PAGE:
Zebra Crossing Theatre

at the Edgewater Theatre Center

One scene in Claudia Allen’s new play says it all. Two famous Hollywood film stars of the 30s have just come home with their male companions from a studio-approved double date. Suddenly the conventional couples break apart, whirl around, and the newly formed same-sex couples kiss deeply. The newsreels never showed this.

As entertaining as it is well-meant, Movie Queens, a Zebra Crossing Theatre world premiere, retrieves a lot of truth that never made it on celluloid. The playwright (author of Victory Gardens’ Jeff-winning The Long Awaited) contrasts the past and present lives of Adele Montrose and Meg Elliot, fictional former movie queens who were also once tempestuous lovers. The women’s younger selves share the stage and the story with their older selves, revealing just how much the movie queens have won and lost over half a lifetime.

The present time is the early 80s; after a long separation, Adele and Meg have left semiretirement to star together on Broadway. For the famously feuding golden girls it’s no easy reunion. Though Adele has been a recluse for many years on a Caribbean island, she’s still playing the grande dame–late for rehearsals, succumbing to drink and self-pity, feeling old and scared that her comeback will go nowhere. Above all, Adele is still locked away in her closet, unable to admit that her love for a woman makes her a lesbian.

Meg on the other hand is a life force and a half. Blowsy, horny, and unrepentant, she likes who she is and loves those like her; she still scores at dyke bars (even if the girls she picks up saw her first on the late, late show). Naturally she can’t endure Adele’s judgmental caution–when Adele says, “You should be dating someone your own age,” Meg replies, “I’ve been cruising the cemeteries . . .”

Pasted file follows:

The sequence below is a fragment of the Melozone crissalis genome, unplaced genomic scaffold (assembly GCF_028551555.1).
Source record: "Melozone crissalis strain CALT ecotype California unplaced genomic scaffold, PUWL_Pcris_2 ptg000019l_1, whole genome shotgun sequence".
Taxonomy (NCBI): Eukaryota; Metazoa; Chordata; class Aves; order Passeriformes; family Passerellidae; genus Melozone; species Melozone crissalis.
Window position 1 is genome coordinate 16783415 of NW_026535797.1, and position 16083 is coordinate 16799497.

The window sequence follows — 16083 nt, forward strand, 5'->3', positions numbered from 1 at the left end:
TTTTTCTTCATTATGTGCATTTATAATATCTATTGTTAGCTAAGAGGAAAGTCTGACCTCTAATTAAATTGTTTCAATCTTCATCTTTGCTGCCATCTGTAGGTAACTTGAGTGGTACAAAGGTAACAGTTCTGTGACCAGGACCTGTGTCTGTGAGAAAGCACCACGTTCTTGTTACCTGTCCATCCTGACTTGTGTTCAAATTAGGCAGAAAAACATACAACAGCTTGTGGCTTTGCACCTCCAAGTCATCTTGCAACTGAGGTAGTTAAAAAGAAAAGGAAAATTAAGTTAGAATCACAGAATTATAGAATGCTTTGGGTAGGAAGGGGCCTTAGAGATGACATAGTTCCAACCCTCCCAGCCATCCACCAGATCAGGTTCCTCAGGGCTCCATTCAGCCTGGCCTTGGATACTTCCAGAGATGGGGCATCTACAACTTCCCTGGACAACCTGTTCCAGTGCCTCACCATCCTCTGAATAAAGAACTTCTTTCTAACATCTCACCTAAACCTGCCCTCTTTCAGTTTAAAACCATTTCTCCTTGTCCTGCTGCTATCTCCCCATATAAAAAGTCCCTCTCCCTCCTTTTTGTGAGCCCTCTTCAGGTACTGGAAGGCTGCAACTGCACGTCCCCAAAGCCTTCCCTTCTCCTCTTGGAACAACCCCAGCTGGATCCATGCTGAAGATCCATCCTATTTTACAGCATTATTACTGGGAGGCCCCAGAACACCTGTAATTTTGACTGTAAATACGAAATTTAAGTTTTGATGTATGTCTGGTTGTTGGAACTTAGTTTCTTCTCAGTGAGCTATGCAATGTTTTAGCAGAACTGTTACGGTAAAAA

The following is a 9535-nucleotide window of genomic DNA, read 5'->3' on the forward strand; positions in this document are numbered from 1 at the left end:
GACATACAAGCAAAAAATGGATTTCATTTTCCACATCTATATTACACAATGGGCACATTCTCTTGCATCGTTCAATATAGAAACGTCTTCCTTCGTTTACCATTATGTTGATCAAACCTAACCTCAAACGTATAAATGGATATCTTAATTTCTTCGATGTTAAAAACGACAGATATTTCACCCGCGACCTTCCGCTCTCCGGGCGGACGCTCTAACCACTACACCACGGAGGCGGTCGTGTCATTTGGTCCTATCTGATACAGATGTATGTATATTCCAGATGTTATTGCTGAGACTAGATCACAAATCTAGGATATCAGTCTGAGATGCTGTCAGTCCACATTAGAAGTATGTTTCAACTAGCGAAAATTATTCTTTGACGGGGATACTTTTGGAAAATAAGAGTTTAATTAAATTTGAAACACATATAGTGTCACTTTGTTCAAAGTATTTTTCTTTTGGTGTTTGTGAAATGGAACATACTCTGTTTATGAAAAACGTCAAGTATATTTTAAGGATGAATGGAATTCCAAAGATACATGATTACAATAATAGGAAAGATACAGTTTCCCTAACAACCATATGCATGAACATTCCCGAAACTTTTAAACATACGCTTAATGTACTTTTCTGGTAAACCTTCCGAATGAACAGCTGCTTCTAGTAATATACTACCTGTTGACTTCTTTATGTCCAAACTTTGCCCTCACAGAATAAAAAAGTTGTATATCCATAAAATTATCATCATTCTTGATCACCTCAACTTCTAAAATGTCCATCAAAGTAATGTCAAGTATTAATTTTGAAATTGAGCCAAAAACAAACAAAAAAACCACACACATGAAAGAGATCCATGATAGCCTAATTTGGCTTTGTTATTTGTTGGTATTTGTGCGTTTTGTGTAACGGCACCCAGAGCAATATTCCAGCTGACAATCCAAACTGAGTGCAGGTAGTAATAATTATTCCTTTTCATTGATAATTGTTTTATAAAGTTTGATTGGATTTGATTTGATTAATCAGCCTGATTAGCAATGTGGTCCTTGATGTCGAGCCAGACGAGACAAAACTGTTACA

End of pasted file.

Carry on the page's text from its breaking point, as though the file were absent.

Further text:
As the women rake up the past, flashbacks fill out their uneasy history in Hollywood as major stars. Meg was featured in Busby Berkeley musicals, and Adele played Madonnas and other icons of virtue. Meg falls hard for Adele but finds her paranoid prudery hard to take. “Adele always likes to cause a stir,” she says, “but never a scandal.” Fearing that a spying maid will squeal to the studio, the career-minded Adele can never invite Meg to her boudoir.

Competing for the same Oscar strains their relationship, but not half as much as Meg’s fear that she means less to Adele than Adele’s career does. The final blow comes when Adele capitulates to the studio and consents to marry, hoping her marriage will shelter her real love. Meg despises Adele’s hypocrisy: “I don’t want it to be easy!” Her parting words are “Have a good life. Try not to degrade yourself any more than you absolutely have to.”

Fifty years later, it’s no easier. Meg argues, “So many more people are out of the closet today. If we’d been together now, we could have been more honest without risking everything.” Adele answers bitterly, “There’s just as much pressure to stay hidden in Hollywood as there ever was. Name me three living movie stars who are openly gay. Name me one.” Meg still won’t take any crap from those who aren’t out: appearing on a talk show, she deftly puts a headline-hunting interviewer still in the closet himself in his place.